Poetry: The Exit Ramps for Scenic Hwy/Scotlandville and 110-W/Baton Rouge by Jesse DeLong
Jesse DeLong writes of a time seemingly eras ago—when black children saw one of their own in the Oval Office, when pigments and not political terrorism were the musings of philosophy professors. The vulnerability of “The Exit Ramps” returns us to an earlier part of the story, for better, or for worse.
The Exit Ramps for Scenic Hwy/Scotlandville and 110-W/Baton Rouge
The car rumbles on, through smooth roads
to turns with no streets signs
and pot holes. The wipers squeal
in the afterrain, fog slowly shaping on glass—
So much of the morning
whitewashes your dreams. A voice on the radio
says the president is a Muslim, from Kenya,
a Communist—all three. Labels for Not one of us.
A photo in the Oval Office captures
the president bending as a black child pats his head.
The child wondered if the president’s hair felt like his own.
A doberman perks its ears, sniffing grass the city has planted
to pretty up the highway. A school bus plows through
the exhaust. Familiar, familiar. All the elements
are here. So, dear reader, build on, if you would, where we came from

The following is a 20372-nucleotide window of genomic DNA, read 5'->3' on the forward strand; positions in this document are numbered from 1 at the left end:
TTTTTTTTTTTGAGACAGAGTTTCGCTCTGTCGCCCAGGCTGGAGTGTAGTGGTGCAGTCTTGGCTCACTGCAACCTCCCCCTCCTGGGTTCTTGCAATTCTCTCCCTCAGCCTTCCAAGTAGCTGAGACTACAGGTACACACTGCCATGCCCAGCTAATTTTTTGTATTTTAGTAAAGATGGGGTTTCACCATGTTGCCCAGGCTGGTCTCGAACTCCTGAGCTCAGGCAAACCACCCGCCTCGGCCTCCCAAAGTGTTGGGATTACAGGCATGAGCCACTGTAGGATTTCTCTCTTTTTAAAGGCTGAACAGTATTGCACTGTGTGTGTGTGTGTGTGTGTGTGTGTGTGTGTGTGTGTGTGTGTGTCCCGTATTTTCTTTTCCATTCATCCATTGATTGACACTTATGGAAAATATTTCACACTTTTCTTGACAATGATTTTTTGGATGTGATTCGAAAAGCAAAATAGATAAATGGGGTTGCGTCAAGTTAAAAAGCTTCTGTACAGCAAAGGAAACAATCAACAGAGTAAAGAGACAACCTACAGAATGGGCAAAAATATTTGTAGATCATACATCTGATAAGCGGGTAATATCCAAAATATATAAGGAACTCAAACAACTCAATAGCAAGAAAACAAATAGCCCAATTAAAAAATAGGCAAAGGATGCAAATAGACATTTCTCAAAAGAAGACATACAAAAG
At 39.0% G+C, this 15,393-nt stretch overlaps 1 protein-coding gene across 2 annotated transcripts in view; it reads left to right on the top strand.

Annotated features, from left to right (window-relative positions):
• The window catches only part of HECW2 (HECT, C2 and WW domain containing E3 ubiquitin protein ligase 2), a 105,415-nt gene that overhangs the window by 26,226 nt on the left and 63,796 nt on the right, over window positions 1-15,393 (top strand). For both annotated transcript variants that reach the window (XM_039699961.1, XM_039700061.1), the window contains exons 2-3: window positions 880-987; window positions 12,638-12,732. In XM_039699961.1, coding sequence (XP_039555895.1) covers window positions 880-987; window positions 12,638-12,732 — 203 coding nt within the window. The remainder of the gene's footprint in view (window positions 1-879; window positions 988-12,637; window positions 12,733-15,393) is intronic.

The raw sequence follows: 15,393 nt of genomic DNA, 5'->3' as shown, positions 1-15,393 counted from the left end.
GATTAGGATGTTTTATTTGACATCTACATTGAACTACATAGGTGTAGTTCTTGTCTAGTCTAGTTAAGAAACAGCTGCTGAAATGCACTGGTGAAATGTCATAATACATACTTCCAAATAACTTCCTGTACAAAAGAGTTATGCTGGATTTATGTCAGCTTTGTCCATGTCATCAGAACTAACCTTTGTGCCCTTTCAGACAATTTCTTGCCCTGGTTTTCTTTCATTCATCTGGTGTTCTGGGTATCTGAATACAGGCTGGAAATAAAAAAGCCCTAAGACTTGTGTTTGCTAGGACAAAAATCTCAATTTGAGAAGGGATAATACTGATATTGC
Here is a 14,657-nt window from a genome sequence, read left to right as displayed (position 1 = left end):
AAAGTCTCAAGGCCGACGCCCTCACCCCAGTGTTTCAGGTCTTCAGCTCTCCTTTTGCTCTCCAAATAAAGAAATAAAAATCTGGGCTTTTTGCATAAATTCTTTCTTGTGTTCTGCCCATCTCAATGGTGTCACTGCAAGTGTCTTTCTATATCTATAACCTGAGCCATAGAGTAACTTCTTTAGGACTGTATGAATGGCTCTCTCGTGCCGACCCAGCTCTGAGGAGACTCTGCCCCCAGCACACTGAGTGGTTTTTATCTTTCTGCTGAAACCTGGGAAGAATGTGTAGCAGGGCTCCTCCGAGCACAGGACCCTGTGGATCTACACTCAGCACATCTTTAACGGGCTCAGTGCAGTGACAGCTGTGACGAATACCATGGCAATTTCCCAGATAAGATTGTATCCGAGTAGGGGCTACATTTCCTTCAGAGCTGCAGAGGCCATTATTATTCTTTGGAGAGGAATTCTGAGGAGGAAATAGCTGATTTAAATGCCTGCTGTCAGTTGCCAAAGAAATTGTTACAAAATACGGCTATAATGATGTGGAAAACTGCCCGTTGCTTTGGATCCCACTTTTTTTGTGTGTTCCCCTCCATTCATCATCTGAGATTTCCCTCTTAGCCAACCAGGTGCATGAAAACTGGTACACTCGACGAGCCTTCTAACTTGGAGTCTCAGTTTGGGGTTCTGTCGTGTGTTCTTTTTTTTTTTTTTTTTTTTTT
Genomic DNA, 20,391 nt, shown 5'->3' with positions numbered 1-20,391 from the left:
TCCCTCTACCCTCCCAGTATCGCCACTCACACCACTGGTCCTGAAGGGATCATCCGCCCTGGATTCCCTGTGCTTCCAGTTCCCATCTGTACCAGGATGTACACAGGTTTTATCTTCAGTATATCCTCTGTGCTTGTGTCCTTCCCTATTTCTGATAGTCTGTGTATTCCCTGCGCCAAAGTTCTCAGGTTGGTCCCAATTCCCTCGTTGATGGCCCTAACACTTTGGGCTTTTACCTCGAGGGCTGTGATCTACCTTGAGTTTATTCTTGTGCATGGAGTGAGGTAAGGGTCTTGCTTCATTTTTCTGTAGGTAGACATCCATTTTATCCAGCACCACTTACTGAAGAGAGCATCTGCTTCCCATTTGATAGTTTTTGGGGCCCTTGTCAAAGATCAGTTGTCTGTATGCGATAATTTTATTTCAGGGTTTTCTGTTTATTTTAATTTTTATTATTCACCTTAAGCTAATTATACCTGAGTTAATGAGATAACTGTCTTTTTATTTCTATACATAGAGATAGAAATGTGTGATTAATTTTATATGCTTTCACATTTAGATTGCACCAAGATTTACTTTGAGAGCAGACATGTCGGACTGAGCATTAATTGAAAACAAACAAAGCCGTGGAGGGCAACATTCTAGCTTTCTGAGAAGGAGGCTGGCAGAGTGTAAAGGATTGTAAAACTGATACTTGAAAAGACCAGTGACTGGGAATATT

in this story—but don’t keep it
too heavy, we need to move on. A finch, grey as pavement,
burrows into a fast food bag. The hallways are empty.
A philosophy professor smiles: teeth the color of a bruised banana.
His voice, like the radio’s, is an echo. He keeps
saying pigment. Things would be different
if I were the right pigment. I drive home on the other side
of the divide. The doberman is in the middle
of the highway, dead. Passing tires enliven its coat.
The philosopher is white, not black like the mind
must imagine. The mind which has learned to label.
I merge onto an exit ramp. It guides me to another
turn off, which returns me to where I started. Prisoners
are picking up trash on the boundaries
of the highway. Forty percent of them will return.
Terns circle above orange traffic jackets. One of the men stops,
catches his breath. Somebody, please, get me out of this story.
Jesse DeLong's work has appeared in Colorado Review, Mid-American Review, American Letters and Commentary, Indiana Review, Painted Bride Quarterly, and Typo, as well as the anthologies Best New Poets 2011 and Feast: Poetry and Recipes for a Full Seating at Dinner. His chapbooks, Tearings, and Other Poems and Earthwards, were released by Curly Head Press.